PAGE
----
1200px-ISJabalMusaWhenever the Jews traveled, they dismantled the Mishkan (the Tabernacle) for the trip and reassembled it at their new encampment.

No matter where the Mishkan was reassembled, it retained all the sanctity of the original Mishkan that Moshe initially assembled.

From this we learn that when we travel we can take our holiness with us and reestablish it wherever we go.–Likutey Halachos, Reb Nosson

In this week’s Torah portion, Bamidbar, we learn about the journey of the children of Israel through the midbar (the desert-wilderness). This journey is possibly the root of the generally non-Jewish expression, “the wandering Jew.”

Wandering connotes seeking but not quite finding, approaching but always turning. But a wandering Jew, one who carries his holiness with him, is never lost. Hashem is always with him.

The Mishkan, dismantled and reassembled throughout the travels in the midbar, reminded each of those Jews in the desert, “I am here to reconstruct the Mishkan, therefore Hashem is here with me.”

But even today without the Mishkan, we know that Hashem is here with each of us, all the time.

Full-time Jew

Judaism isn’t really an ism the way other isms are isms. A Jew can’t decide to be a Jew on Shabbat, and something else during the week. You can’t check your Jewishness at the door when you go to work, or put it on hold while on vacation.You can’t leave it in the car while shopping at the mall, even if you crack the windows.

Even if you don’t consciously take Jewish holiness with you, you’re still Jewish. You take your Jewish soul with you, the one that’s imprinted with the good deeds you’ve done. The holy soul given to you from Hashem.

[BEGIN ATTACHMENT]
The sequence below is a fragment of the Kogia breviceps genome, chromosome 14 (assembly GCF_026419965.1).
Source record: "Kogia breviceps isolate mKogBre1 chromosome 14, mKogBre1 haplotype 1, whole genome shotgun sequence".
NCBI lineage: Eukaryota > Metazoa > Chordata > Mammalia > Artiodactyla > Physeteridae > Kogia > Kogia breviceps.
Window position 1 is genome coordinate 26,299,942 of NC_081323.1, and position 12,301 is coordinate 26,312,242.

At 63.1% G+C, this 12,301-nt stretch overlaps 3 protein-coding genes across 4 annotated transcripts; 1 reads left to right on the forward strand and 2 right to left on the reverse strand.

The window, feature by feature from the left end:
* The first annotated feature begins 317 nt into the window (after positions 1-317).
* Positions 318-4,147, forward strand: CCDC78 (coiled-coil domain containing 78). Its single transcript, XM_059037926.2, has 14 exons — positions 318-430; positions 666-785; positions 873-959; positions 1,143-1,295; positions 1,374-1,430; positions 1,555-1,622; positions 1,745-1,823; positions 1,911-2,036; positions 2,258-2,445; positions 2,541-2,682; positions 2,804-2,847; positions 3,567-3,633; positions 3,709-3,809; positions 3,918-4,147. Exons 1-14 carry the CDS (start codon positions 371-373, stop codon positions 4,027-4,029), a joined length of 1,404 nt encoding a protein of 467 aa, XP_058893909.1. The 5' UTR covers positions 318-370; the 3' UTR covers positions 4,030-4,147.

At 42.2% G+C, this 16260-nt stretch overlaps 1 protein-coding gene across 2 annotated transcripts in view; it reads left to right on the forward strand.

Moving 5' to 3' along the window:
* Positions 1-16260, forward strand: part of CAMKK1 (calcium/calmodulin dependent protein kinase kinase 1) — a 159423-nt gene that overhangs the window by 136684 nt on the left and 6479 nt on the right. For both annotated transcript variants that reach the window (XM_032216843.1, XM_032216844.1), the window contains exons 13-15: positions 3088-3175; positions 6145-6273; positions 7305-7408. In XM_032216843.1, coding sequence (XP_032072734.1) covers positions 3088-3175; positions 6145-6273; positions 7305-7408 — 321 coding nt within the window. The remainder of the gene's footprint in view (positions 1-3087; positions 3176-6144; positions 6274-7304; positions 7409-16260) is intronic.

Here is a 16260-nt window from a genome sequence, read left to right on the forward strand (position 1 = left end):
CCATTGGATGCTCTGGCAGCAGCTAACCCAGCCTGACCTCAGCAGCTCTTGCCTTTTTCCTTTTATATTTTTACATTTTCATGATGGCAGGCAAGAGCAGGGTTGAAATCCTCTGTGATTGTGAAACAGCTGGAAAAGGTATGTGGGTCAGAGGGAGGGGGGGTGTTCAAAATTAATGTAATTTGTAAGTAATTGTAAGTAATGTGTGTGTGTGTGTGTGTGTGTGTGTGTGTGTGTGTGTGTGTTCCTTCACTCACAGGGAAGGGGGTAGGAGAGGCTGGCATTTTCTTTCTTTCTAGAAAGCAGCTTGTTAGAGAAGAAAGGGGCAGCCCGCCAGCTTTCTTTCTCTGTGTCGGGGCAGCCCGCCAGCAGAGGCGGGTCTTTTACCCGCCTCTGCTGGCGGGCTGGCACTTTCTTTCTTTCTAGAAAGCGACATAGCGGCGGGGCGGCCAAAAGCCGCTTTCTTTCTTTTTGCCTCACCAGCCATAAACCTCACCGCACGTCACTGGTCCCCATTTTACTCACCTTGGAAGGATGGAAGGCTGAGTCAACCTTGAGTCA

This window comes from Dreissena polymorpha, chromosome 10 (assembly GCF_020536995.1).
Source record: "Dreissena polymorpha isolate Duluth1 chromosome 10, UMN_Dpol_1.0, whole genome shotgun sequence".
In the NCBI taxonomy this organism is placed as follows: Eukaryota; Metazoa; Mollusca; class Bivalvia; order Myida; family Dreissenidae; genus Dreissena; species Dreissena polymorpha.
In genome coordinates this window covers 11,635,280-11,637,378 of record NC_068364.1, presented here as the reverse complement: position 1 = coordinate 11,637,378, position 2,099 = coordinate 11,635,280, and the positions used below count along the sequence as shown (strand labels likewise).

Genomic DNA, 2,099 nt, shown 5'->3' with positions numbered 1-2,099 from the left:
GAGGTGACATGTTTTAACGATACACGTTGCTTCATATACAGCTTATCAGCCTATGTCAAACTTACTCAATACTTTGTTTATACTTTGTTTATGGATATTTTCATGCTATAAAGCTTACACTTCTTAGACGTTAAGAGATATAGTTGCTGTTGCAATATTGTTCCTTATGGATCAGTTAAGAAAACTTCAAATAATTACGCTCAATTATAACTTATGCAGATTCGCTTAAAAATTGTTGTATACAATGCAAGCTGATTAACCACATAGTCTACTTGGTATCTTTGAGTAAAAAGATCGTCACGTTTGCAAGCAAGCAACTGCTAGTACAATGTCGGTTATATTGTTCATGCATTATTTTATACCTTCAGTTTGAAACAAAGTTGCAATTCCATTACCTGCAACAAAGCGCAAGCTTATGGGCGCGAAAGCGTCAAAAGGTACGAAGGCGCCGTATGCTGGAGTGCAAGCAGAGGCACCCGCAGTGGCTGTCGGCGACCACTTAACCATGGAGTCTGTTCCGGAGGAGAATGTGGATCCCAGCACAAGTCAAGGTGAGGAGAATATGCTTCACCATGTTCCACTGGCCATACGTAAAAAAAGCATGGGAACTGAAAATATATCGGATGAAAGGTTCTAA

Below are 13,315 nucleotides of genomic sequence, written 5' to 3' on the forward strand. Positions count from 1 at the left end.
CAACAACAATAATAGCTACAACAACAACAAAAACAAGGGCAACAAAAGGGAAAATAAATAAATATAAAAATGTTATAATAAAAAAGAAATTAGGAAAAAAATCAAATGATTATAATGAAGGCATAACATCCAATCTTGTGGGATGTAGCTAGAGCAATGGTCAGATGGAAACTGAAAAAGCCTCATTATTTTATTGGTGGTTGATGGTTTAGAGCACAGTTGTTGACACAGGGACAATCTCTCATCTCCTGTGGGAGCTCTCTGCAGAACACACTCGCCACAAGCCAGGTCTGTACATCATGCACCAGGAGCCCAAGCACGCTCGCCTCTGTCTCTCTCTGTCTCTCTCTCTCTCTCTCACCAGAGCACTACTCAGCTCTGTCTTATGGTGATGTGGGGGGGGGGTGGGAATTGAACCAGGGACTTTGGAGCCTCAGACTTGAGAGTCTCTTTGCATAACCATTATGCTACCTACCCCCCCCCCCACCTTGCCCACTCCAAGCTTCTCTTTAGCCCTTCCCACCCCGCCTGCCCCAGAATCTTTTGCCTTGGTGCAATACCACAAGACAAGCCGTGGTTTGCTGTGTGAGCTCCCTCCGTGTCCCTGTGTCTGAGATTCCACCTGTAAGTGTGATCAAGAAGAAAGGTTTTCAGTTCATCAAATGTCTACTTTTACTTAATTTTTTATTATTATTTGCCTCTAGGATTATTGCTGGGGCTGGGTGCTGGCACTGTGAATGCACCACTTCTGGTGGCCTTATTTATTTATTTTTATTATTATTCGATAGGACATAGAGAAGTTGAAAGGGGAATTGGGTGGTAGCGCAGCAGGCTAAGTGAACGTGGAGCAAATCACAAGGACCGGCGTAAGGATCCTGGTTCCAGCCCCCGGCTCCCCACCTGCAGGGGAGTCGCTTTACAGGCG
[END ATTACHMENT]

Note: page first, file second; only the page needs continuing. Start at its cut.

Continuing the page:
That goodness inside you, the place where you shine most brightly, contains all the tools and materials you need to build your personal holy Mishkan—wherever you may go.

 

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Chaya Rivka Zwolinski
Author

Chaya Rivka in her own words: What do we want? To feel less pain and more optimism. To be happy and lead meaningful lives. This all requires healthy relationships. If we learn, share, and live his teachings, Rebbe Nachman gives us real, practical tools to improve all our relationships—with G-d, with ourselves, and with each other. Chaya Rivka Zwolinski “discovered” Rebbe Nachman in her late thirties and credits his profound wisdom with helping her make a 180 degree-turn in life. She loves sharing Breslov teachings with women in her classes and workshops. Chaya Rivka has written books; writes articles for Breslov.org, BreslovWoman.org, HealthyJewishCooking.com, and numerous other publications; is a consultant to Breslov Research Institute; and is the director of curriculum and program marketing at BreslovCampus.org. She lives with her family in Brooklyn, NY.

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